THREE CORRESPONDENTS of the official Chinese news agency were accredited to cover Congress the other day, joining the correspondents of more than a dozen other foreign government broadcasting organizations. Every one of them is in violation of the gallery rule limiting accreditation to legitimate representatives of the news media and denying it to applicants "employed in any legislative or executive department or independent agency of the Government, or by any foreign government or representative thereof." For reasons that just about everyone understands, this rule is being honored in the breach in order to permit the correspondents of societies that organize their press along other than American lines to do their professional work here.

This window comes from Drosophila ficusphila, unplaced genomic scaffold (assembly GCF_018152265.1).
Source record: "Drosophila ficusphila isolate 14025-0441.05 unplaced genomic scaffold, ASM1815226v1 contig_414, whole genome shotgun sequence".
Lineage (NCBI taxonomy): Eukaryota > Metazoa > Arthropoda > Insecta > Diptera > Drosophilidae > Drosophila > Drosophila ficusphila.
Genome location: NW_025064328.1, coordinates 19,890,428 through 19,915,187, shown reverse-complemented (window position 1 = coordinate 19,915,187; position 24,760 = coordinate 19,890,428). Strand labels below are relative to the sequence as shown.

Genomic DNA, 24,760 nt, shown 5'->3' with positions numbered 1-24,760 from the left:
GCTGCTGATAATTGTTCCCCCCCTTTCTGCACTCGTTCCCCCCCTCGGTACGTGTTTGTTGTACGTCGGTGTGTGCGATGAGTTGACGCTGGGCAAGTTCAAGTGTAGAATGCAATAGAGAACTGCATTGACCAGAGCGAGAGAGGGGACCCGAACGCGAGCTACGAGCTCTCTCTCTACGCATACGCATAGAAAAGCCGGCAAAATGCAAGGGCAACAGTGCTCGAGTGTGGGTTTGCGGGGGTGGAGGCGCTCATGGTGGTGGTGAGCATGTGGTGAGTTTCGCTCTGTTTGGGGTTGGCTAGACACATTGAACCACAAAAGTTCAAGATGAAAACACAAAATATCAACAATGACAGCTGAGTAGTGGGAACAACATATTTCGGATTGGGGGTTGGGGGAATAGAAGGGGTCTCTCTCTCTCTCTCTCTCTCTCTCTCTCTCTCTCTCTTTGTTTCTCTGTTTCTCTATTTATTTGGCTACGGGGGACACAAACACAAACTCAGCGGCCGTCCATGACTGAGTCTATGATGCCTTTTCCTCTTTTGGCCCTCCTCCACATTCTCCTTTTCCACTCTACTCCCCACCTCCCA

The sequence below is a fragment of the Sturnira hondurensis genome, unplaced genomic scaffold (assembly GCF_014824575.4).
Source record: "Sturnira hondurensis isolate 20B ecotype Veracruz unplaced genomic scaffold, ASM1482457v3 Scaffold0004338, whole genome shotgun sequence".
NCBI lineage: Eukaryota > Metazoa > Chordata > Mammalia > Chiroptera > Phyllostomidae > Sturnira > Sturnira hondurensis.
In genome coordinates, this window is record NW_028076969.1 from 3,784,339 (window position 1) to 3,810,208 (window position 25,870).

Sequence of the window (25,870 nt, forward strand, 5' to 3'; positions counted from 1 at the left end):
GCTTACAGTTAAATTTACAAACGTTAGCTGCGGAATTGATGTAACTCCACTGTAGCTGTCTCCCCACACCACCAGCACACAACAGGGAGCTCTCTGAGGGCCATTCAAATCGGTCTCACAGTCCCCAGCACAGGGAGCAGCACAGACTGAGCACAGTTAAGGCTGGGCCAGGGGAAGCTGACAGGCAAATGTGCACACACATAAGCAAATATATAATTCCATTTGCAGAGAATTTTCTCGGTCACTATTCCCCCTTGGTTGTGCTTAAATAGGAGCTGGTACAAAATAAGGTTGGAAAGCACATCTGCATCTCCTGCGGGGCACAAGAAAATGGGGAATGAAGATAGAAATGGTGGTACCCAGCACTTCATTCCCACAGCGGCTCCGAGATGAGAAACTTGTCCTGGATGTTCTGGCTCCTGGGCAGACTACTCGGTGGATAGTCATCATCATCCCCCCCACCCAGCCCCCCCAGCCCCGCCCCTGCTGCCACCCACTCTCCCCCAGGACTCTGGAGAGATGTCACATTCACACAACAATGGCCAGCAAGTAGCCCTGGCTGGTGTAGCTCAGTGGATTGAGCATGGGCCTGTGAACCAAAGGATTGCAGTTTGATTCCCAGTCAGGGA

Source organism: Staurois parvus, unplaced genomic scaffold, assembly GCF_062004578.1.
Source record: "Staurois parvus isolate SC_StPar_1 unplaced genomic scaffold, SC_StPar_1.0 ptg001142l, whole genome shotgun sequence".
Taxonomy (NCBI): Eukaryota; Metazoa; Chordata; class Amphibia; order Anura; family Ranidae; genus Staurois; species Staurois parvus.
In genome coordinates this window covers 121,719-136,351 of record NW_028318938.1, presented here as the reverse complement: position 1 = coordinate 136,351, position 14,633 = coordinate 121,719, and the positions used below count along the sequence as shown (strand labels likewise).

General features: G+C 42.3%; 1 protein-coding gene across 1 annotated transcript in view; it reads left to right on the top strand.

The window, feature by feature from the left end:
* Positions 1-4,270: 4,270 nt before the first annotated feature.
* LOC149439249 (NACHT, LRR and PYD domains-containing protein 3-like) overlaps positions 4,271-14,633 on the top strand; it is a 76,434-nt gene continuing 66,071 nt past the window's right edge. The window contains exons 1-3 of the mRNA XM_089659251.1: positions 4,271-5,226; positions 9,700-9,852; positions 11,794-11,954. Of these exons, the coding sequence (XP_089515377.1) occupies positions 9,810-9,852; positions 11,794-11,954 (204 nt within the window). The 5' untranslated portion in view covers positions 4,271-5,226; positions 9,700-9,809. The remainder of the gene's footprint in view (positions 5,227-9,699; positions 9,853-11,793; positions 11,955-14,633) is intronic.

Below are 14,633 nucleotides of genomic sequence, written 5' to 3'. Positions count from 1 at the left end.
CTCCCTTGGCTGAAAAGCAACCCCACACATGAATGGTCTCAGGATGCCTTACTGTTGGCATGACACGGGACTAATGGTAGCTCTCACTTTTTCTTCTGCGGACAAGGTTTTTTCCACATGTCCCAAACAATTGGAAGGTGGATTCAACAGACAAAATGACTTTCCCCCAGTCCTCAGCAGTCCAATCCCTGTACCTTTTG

Okay. But why then is the same wink not given to correspondents of the official American radio station, the Voice of America? They are surely no less professional than, say, the man from Soviet television. If the Congress finds VOA worth funding and instructs it to be "a bonda-fide news gatherer," on what logic does it block VOA correspondents from doing their work? The gallery is the one location around the glove where VOA correspondents are denied the accreditation accorded other resident journalists. Nowhere else in Washington are they forced to skulk in the halls.

The gallery executive committee (of correspondents) believes the rule should be changed. It's up to House Speaker Thomas P. O'neill and Chairman Clairborne Pell of the Senate Rules Committee. They should end the foolish exculsion of the VOA.